At a certain point, French realized he would rather be practising the piano than hockey. He began posting covers as a freshman in high school and quit travel hockey ahead of his senior year to focus more on music. He enrolled at Indiana University in Bloomington, roughly an hour away from Indianapolis, where he still played hockey and declared as a pre-med major. And, perhaps more important than anything else that happened to him on campus, he pledged the Kappa Sigma fraternity. As a pledge, he erased music from his online profiles because he wasn’t sure how his prospective brothers would react, but also while pledging, he met a producer now known as Triegy.

Four crucial records were the result, but something had to happen first. “It was 2016; it was at the end of the summer,” he begins. “I just got hit with my first wave of anxiety, and I didn’t really know what it was. I never really had anxiety like that before. But it was just really, really the darkest time of my life. Just waking up having this huge weight on my shoulders, just shaking for the entire day, and I was like, ‘What in the hell is going on?’  – he further develops – “Finally, [I] spoke up about it to my parents and went to the doctor and got it handled. … Things kind of fell apart for a second, and music put the pieces back together for me. I put all of that emotion into songs.”

In the following months, at the top of 2017, he and Triegy released “Fall For You,” “Dying Alive,” “By Myself” and “Done from the Start.” French’s now-manager JP Morray took notice and reached out through a direct message to offer his help. French was resistant, but Morray was persistent and a friendship was forged. As 2017 went on, Morray nudged a little more. Come October, French used his fall break to fly to Los Angeles for the first time at Morray’s request where he created his debut solo single “love ride” with Dru Decaro, who remains his main producer.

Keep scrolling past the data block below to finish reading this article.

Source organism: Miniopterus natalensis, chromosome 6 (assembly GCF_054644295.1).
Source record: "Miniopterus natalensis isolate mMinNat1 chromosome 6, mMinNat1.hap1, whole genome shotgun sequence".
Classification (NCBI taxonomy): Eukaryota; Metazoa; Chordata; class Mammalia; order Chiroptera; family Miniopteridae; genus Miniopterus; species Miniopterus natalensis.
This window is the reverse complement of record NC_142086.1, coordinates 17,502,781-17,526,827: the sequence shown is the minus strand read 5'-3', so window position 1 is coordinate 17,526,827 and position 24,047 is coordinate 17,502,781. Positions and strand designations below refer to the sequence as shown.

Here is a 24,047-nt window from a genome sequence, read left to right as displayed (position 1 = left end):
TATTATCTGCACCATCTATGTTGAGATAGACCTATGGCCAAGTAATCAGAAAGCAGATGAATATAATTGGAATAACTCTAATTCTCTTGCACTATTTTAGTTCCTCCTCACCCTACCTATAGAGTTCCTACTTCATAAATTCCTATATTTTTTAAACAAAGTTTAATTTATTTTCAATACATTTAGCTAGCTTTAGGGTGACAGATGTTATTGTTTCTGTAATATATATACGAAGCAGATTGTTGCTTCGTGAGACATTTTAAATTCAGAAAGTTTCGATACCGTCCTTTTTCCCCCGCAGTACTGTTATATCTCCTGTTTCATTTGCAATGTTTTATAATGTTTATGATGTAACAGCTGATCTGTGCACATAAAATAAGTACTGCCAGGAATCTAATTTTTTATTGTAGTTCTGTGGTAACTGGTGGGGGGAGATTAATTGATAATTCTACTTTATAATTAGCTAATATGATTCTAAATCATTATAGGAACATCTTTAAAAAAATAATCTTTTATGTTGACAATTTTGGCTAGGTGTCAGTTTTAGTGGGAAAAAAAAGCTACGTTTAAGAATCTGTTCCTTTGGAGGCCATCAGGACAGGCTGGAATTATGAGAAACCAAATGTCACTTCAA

He used his winter and spring breaks to jet to L.A. and make more music before the breaking point with Indiana University finally came in May 2018. French had just 13 credits standing between him and graduation when Chelsea Cutler came across French on social media when he covered two of her songs. At the urge of her fans, she invited him to open on her fall 2018 Sleeping With Roses tour.

There again was his dad, this time with his mom, predicting what came next. “[My parents] actually were the ones who were like, ‘Yeah, you should probably drop out. You can’t miss this opportunity,’” French says. “So, yeah, I don’t know what parents other than mine that would say drop out with 13 credits left, but they really are my biggest supporters.”

And so, French dropped out of college and performed for the very first time. He had always gotten pre-game jitters before hockey games, but the feeling he got before taking the stage wasn’t comparable. Every time he started to get really anxious or excited for a show, his elbows started to tingle before going numb. As a hockey player, he took the ice alongside five other skaters. Music was an individual sport.